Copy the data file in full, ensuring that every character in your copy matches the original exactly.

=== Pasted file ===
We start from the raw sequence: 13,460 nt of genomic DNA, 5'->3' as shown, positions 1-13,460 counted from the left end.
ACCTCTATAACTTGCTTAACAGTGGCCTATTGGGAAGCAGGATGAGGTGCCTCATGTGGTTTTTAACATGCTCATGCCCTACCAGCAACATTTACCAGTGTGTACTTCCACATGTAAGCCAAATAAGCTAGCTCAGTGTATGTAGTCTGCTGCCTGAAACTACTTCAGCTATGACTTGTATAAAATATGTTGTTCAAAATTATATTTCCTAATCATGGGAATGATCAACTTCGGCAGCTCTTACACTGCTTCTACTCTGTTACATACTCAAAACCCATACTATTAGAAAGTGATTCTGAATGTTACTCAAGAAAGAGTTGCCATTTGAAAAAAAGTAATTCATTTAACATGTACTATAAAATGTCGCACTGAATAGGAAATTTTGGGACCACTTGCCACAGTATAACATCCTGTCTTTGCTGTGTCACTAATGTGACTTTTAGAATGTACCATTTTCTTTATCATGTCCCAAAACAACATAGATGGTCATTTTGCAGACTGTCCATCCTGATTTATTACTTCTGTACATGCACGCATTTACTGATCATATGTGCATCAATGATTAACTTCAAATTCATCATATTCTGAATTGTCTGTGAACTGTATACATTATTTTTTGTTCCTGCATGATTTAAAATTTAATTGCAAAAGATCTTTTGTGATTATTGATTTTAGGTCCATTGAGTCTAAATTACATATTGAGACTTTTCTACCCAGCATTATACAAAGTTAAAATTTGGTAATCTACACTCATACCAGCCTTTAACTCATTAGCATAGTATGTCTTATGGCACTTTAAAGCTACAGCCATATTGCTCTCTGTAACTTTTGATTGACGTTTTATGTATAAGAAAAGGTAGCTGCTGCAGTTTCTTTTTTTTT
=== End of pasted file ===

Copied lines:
We start from the raw sequence: 13,460 nt of genomic DNA, 5'->3' as shown, positions 1-13,460 counted from the left end.
ACCTCTATAACTTGCTTAACAGTGGCCTATTGGGAAGCAGGATGAGGTGCCTCATGTGGTTTTTAACATGCTCATGCCCTACCAGCAACATTTACCAGTGTGTACTTCCACATGTAAGCCAAATAAGCTAGCTCAGTGTATGTAGTCTGCTGCCTGAAACTACTTCAGCTATGACTTGTATAAAATATGTTGTTCAAAATTATATTTCCTAATCATGGGAATGATCAACTTCGGCAGCTCTTACACTGCTTCTACTCTGTTACATACTCAAAACCCATACTATTAGAAAGTGATTCTGAATGTTACTCAAGAAAGAGTTGCCATTTGAAAAAAAGTAATTCATTTAACATGTACTATAAAATGTCGCACTGAATAGGAAATTTTGGGACCACTTGCCACAGTATAACATCCTGTCTTTGCTGTGTCACTAATGTGACTTTTAGAATGTACCATTTTCTTTATCATGTCCCAAAACAACATAGATGGTCATTTTGCAGACTGTCCATCCTGATTTATTACTTCTGTACATGCACGCATTTACTGATCATATGTGCATCAATGATTAACTTCAAATTCATCATATTCTGAATTGTCTGTGAACTGTATACATTATTTTTTGTTCCTGCATGATTTAAAATTTAATTGCAAAAGATCTTTTGTGATTATTGATTTTAGGTCCATTGAGTCTAAATTACATATTGAGACTTTTCTACCCAGCATTATACAAAGTTAAAATTTGGTAATCTACACTCATACCAGCCTTTAACTCATTAGCATAGTATGTCTTATGGCACTTTAAAGCTACAGCCATATTGCTCTCTGTAACTTTTGATTGACGTTTTATGTATAAGAAAAGGTAGCTGCTGCAGTTTCTTTTTTTTT